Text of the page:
Obesity in African American Girls and Women : Summit insights and implications for pediatric psychologists

The summit highlighted the need for multidisciplinary collaboration to develop effective, holistic, culturally tailored clinic and community-based interventions to lower rates of obesity

By Idia B. Thurston, PhD, Stephanie L. Fitzpatrick, PhD, and Monica Mitchell, PhD
Obesity is a major health concern in the United States, with children of diverse racial and ethnic backgrounds experiencing significantly higher rates of obesity than their peers. Based on the 2009-2010 National Health and Nutrition Examination Survey data, African American girls (24.3 percent) and women (58.5 percent) have the highest prevalence of obesity compared to other racial/ethnic groups. Children and adolescents who are overweight or obese are at higher risk for lifetime physical and mental health complications including hypertension, diabetes, obstructive sleep apnea, heart disease, stroke, depression, and low self-esteem.
Given these high prevalence rates and gaps in the literature, the APA and the Association of Black Psychologists (ABPsi) co-sponsored a summit in October 2012 to discuss the epidemic of obesity among African American girls and women at the University of the District of Columbia in Washington, D.C. Topics included: determinants of obesity, obesity prevention and intervention, public policy, and development of an action agenda.
Impact of stress
Dr. James Jackson presented on the impact of stress on obesity prevalence. Suggested areas for future directions included: 1) exploring the role of the unhealthy lifestyles and stressors contributing to unhealthy behaviors among African American families; 2) designing interventions that teach healthier coping mechanisms to replace unhealthy strategies; and 3) policy and advocacy efforts to improve the physical and social living environment to reduce stressors.
Psychologist’s role
Guided by Bronfenbrenner’s socioecological theory, Dr. Susan Bennett Johnson’s presentation highlighted the psychologist’s potential role in addressing the obesity epidemic at multiple levels, including:
  • Individual developmental issues — such as how food and activity preferences develop; and lifestyle behavior change — exploring the role of food and exercise in individuals’ lives
  • Family — understanding the cross- and intergenerational effects on biology, values, beliefs, perceptions, and behaviors
  • Systems — investigating the roles of schools and colleges, health care systems, and research enterprises
  • Communities — exploring the contributory effects of religious, social and work environments
  • Policy — becoming strong advocates at local, state and federal levels to impact and become agents of change
  • Prevention — working to decrease the obesogenic environment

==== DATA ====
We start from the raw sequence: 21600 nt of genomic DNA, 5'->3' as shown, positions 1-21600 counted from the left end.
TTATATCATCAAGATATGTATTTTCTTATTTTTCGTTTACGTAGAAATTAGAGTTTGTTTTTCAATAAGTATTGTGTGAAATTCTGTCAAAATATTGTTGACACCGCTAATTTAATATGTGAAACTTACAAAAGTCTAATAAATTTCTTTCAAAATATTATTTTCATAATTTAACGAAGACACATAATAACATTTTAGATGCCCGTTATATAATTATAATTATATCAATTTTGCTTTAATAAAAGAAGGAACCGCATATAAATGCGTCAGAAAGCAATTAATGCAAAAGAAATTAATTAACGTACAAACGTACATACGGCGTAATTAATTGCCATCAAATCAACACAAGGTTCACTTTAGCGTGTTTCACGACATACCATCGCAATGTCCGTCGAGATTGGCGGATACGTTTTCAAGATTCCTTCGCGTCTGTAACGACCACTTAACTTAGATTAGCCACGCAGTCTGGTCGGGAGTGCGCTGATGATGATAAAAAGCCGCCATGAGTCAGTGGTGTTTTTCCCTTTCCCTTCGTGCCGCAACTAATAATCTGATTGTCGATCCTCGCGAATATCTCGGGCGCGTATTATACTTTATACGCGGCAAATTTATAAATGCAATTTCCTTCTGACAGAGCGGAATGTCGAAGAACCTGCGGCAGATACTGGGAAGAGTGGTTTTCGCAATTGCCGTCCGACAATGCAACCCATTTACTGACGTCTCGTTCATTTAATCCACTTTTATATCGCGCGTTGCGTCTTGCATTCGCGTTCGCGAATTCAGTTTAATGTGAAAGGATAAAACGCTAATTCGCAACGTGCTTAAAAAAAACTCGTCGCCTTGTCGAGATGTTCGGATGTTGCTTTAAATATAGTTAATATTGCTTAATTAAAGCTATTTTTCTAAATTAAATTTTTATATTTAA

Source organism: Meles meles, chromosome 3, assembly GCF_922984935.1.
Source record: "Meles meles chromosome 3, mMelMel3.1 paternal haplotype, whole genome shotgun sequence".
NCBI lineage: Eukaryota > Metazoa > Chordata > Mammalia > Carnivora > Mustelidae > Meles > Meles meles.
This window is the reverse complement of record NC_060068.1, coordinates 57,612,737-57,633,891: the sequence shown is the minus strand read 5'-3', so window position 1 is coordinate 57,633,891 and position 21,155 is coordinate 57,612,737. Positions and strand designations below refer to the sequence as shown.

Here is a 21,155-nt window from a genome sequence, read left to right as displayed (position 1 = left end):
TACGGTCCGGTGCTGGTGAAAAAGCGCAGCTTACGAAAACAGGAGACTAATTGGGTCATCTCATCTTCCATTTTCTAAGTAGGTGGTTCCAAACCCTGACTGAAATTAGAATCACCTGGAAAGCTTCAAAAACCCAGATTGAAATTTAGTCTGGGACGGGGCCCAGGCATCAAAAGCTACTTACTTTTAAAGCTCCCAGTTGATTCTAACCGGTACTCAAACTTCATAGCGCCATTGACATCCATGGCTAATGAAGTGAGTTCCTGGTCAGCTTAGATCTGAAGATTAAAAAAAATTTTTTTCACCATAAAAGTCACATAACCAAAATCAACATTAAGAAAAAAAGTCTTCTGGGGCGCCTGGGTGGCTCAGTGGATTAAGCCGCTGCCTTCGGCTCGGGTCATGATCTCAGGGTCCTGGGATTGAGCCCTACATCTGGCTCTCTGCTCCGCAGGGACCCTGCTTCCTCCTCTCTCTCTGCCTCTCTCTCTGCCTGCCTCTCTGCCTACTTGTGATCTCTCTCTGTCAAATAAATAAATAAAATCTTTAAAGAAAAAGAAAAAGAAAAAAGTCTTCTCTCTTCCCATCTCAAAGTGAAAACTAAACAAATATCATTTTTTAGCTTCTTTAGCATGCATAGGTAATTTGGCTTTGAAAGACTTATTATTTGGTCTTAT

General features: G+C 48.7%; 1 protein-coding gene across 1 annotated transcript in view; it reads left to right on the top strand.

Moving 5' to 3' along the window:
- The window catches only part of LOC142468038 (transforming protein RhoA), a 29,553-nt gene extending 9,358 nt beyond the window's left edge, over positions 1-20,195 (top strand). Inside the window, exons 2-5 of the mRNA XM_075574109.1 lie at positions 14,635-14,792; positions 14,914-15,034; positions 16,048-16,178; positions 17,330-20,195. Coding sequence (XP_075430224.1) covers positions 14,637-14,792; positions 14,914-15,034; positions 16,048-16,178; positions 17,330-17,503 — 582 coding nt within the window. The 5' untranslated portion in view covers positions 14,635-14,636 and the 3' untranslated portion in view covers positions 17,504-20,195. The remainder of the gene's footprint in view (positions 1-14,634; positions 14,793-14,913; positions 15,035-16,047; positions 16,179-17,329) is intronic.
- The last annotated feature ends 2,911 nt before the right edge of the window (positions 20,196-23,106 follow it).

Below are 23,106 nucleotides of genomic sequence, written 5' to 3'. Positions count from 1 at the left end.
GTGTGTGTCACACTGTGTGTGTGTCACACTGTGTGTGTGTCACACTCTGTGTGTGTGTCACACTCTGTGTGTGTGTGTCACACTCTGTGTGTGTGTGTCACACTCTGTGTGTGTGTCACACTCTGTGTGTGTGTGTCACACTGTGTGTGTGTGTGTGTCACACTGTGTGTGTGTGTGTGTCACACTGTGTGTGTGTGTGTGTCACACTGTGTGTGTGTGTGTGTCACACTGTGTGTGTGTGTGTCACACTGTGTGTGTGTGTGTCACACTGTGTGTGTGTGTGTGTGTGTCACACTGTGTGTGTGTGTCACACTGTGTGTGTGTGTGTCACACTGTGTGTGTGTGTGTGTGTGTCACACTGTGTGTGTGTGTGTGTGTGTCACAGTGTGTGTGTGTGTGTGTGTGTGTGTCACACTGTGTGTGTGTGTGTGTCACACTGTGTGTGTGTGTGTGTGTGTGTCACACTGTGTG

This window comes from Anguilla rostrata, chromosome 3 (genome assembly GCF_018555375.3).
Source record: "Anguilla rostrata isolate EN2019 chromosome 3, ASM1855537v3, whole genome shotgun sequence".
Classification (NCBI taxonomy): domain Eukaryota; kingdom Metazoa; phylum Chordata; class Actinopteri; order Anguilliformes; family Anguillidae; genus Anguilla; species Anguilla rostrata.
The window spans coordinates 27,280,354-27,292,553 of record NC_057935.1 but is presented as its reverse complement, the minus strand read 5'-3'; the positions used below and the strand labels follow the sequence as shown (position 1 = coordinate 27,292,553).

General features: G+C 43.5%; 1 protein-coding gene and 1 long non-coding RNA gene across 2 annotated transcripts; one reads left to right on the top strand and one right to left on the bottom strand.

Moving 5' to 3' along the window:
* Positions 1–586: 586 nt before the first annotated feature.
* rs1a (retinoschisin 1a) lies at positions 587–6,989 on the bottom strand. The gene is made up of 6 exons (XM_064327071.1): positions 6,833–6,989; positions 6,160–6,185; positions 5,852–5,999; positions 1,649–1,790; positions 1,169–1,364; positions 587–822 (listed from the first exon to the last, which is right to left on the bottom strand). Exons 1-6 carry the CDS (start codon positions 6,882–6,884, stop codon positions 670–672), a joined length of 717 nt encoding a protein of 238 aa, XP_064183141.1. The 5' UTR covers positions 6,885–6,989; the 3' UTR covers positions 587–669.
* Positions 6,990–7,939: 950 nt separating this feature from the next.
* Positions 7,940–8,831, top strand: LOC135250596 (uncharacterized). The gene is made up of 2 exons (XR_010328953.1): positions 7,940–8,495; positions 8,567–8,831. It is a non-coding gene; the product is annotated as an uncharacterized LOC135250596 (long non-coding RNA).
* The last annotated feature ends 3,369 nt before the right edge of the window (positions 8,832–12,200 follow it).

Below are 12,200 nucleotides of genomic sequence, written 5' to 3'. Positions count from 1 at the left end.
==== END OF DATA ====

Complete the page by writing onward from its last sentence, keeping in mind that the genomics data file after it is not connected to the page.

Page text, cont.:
• Partnering — creating interdisciplinary collaborations with other research teams, organizations and agencies to influence systems, communities and policymakers
Summit purpose
This summit provides implications for the field of pediatric psychology. It highlights the need for multi-disciplinary collaboration in order to develop effective, holistic, culturally tailored clinic and community-based interventions to lower rates of obesity in girls and women from diverse backgrounds. It also underscores the role pediatric psychologists can play in influencing the hospital environment related to the care and treatment of overweight and obese youth.
Pediatric psychologists can raise awareness about the need for psychological assessment and intervention in weight management programs, emphasize the importance of reimbursement for the psychological services provided, and model ways to engage patients in a culturally sensitive way in order to decrease dropout from care.
APA and ABPsi representatives are working together to develop a joint action agenda based on the summit presentations. This document will be an important resource for pediatric psychologists working with overweight and obese youth in clinical, research, and community settings. However, as pediatric psychologists who are in unique interprofessional positions, we could also reflect on the role we may play in raising awareness and decreasing obesity disparities from the clinical assessment tools and language we use in our reports, to our culturally sensitive treatment interventions and insightful questions we ask in our research initiatives.
“If you want to plan for a year, 
grow rice; 
if you want to plan for a decade, 
grow trees; 
if you want to plan for centuries; 
grow women.” 
— West African proverb
Author affiliations
Idia B. Thurston, PhD, chair, Training and Mentorship Committee Diversity Special Interest Group, Division 54
Stephanie L. Fitzpatrick, PhD, vice chair, Health Research Council, Division 38 (Health Psychology)
Monica J. Mitchell, PhD, newsletter chair, D54 Diversity Committee